The Pharisees wanted divorce to be justifiable—the right thing to do because you were not satisfied. Jesus says that divorce is a concession, allowed because it validates the reality of a hardened heart.
If you are divorced and successfully remarried, you know that you had to deal with forgiveness before you could move on.
You cannot understand divorce without seeing that one heart or the other had grown hard. Tenderheartedness may exist in one of the partners, but not both. This is not just about having one bad relationship that you need to terminate. The context of Matthew 19 covers a broader circle of relationships and outcomes.
As the disciples listen to Jesus teach about marriage and divorce, they weigh his words in their cultural context. Marriage was to be arranged by parents, and Jesus was getting rid of their escape plan. If she does not satisfy, perhaps the Law will allow them to divorce. Jesus is not making it that easy.
To marry without the possibility of divorce in a painful marriage seemed worse than not marrying at all! Responding to this objection, Jesus replied that some would indeed be better off not marrying; perhaps because of the intensity of their calling, it would be difficult for them to find a compatible spouse who would share their commitment (this is not only an ancient situation).[ii]
Jesus acknowledges that not everyone can accept this idea of being celibate as a gift from God. That raises the question to a personal level. If you are not married, can you accept celibacy as a gift from God? If you cannot, Jesus knows. I wonder how many are willing to even entertain the idea of being celibate?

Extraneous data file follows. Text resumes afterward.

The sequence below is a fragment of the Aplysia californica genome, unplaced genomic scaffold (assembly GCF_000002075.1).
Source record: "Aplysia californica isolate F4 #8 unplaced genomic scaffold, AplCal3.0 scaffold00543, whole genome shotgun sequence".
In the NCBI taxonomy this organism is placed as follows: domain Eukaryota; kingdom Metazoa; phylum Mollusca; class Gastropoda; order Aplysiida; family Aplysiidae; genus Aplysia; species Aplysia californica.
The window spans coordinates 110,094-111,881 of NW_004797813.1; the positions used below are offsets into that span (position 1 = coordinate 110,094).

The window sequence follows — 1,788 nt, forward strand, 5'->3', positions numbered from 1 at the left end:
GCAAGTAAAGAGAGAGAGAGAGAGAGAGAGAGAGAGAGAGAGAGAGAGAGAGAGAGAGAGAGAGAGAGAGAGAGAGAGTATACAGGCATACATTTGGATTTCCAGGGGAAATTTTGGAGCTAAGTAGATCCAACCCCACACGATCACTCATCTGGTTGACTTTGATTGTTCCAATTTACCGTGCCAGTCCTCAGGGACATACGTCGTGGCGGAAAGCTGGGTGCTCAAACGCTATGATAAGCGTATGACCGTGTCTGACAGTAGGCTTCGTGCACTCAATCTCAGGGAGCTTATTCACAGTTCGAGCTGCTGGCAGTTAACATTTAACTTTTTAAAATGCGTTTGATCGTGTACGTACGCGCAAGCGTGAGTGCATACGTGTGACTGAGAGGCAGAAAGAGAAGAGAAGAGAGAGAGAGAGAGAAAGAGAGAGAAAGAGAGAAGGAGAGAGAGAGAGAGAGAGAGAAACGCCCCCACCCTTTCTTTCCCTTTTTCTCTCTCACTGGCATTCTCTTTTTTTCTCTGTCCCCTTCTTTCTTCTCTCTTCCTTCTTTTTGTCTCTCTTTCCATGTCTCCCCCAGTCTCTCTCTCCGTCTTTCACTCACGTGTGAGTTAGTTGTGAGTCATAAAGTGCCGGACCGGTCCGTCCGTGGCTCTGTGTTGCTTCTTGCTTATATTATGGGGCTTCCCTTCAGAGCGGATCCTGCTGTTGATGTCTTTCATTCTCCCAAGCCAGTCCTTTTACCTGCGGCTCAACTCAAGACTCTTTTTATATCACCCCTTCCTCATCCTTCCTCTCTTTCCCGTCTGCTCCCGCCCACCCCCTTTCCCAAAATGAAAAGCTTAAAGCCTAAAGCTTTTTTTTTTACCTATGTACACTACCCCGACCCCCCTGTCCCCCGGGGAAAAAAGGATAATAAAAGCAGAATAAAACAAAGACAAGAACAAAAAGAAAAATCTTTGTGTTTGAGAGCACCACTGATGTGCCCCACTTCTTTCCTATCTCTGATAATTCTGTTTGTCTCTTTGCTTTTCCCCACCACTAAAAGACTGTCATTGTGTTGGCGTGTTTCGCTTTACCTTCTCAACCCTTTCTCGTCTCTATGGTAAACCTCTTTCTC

Many would say that sexual drives are so strong that it is unrealistic to expect anyone to do that. It is largely unacceptable and a standard that is hard to impose and enforce.
Eunuchs were males who were castrated before puberty with resulting hormonal consequences. They were not sexual. This abuse was performed to create servants that could be trusted to not get in trouble sexually with the master’s household. Less commonly, a eunuch could be a man who was impotent or not at all interested in marriage and sexual intercourse.
Jewish practice was to discriminate against eunuchs who were not manning up to their responsibility to marry and have children. There are Old Testament passages that speak of God giving special honour in His house to eunuchs who will follow his ways.
The eunuch gives us a model to consider in modern times. While deliberate castration is rare, who is discriminated against on the basis of not being sexually legitimate in the culture of faith? Could it be that God has a special honour in his house still for sexual castaways who are willing to receive the gift of celibacy? In what way might you feel sexually inadequate and ashamed of disclosure in the house of faith? Jesus offers the odd one out a way to turn their distinction into a chosen living for God’s Kingdom.
Jesus said many could not accept this. But, the one can accept it should.
A metaphor of such shame and sacrifice testifies to the value of the kingdom of God for which anyone would pay such a price.[iii]
As we deal with sexual brokenness in people, we would do well to err on the side of grace. Jesus demonstrated mercy to the sexual castaways of his day—the Samaritan woman will multiple failed marriages, the woman caught in adultery, the eunuchs, his own unmarried status… always merciful… Not condemning… redemptive.
Is that our story and is that our message? The New Testament church was filled with people with messy, sexual histories. Our church is filled with the same kind of histories. But, the gospel speaks deeply to the broken soul.